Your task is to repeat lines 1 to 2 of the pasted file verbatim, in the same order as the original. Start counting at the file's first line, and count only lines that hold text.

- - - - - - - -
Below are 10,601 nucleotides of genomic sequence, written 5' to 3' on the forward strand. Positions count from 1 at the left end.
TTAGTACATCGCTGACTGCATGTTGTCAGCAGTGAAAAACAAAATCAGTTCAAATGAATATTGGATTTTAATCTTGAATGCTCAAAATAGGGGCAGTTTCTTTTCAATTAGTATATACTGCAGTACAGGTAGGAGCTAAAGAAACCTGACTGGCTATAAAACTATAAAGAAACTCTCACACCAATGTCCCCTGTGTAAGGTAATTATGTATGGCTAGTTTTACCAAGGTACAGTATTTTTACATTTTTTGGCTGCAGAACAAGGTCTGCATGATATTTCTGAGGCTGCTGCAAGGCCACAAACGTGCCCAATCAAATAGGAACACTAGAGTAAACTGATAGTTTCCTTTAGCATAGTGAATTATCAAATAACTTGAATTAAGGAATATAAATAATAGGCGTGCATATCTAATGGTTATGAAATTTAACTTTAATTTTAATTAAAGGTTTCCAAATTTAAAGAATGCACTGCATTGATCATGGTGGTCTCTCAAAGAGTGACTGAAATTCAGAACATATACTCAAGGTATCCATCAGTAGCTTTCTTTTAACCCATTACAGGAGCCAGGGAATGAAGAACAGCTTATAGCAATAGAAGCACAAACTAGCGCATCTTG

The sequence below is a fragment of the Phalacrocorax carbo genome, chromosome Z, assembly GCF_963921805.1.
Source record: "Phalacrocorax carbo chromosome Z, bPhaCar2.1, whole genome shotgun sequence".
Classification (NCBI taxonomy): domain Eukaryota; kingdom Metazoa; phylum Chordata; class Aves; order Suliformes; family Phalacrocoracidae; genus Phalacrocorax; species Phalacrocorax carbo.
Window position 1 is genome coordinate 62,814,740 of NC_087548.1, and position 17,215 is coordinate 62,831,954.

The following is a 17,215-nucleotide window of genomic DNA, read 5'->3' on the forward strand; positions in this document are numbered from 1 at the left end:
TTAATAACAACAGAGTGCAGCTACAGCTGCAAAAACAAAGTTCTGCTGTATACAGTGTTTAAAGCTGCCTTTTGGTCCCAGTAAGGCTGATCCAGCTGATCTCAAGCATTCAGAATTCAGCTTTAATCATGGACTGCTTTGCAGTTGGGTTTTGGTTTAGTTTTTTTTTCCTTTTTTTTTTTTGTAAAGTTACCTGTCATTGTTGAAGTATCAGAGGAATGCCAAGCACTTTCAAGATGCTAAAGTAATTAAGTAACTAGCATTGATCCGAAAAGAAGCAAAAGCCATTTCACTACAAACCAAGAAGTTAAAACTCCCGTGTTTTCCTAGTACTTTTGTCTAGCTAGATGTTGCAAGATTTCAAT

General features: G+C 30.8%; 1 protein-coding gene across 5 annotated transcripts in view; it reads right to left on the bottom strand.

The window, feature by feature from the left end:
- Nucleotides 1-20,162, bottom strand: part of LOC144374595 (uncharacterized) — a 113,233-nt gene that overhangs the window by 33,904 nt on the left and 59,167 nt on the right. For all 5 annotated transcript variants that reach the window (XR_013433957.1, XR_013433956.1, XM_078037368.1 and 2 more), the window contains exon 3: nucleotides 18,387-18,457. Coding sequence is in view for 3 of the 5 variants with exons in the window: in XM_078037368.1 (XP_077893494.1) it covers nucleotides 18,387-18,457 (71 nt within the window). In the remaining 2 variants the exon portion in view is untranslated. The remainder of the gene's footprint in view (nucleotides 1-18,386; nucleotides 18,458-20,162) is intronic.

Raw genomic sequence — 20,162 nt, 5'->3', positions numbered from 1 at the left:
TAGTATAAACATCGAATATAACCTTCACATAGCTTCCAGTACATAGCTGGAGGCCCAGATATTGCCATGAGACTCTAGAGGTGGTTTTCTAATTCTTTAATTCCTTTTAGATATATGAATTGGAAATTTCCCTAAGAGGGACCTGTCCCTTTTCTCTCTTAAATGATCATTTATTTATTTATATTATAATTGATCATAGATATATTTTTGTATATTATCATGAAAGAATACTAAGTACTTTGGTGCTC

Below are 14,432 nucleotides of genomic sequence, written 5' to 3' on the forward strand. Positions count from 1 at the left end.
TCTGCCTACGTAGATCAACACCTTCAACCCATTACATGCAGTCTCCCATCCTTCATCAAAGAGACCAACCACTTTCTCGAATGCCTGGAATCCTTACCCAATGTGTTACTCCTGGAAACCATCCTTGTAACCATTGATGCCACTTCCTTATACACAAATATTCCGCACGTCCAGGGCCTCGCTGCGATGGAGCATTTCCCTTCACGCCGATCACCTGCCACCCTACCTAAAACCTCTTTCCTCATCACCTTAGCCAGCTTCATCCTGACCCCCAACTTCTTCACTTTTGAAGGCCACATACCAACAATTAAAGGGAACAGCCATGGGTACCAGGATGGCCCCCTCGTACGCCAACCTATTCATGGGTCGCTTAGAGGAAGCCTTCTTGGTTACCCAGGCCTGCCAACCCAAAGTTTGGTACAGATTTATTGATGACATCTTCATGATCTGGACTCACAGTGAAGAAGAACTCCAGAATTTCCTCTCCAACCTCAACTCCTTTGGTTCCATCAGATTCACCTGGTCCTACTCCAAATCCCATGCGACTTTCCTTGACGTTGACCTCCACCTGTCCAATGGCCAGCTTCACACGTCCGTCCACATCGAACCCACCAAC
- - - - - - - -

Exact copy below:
Below are 10,601 nucleotides of genomic sequence, written 5' to 3' on the forward strand. Positions count from 1 at the left end.
TTAGTACATCGCTGACTGCATGTTGTCAGCAGTGAAAAACAAAATCAGTTCAAATGAATATTGGATTTTAATCTTGAATGCTCAAAATAGGGGCAGTTTCTTTTCAATTAGTATATACTGCAGTACAGGTAGGAGCTAAAGAAACCTGACTGGCTATAAAACTATAAAGAAACTCTCACACCAATGTCCCCTGTGTAAGGTAATTATGTATGGCTAGTTTTACCAAGGTACAGTATTTTTACATTTTTTGGCTGCAGAACAAGGTCTGCATGATATTTCTGAGGCTGCTGCAAGGCCACAAACGTGCCCAATCAAATAGGAACACTAGAGTAAACTGATAGTTTCCTTTAGCATAGTGAATTATCAAATAACTTGAATTAAGGAATATAAATAATAGGCGTGCATATCTAATGGTTATGAAATTTAACTTTAATTTTAATTAAAGGTTTCCAAATTTAAAGAATGCACTGCATTGATCATGGTGGTCTCTCAAAGAGTGACTGAAATTCAGAACATATACTCAAGGTATCCATCAGTAGCTTTCTTTTAACCCATTACAGGAGCCAGGGAATGAAGAACAGCTTATAGCAATAGAAGCACAAACTAGCGCATCTTG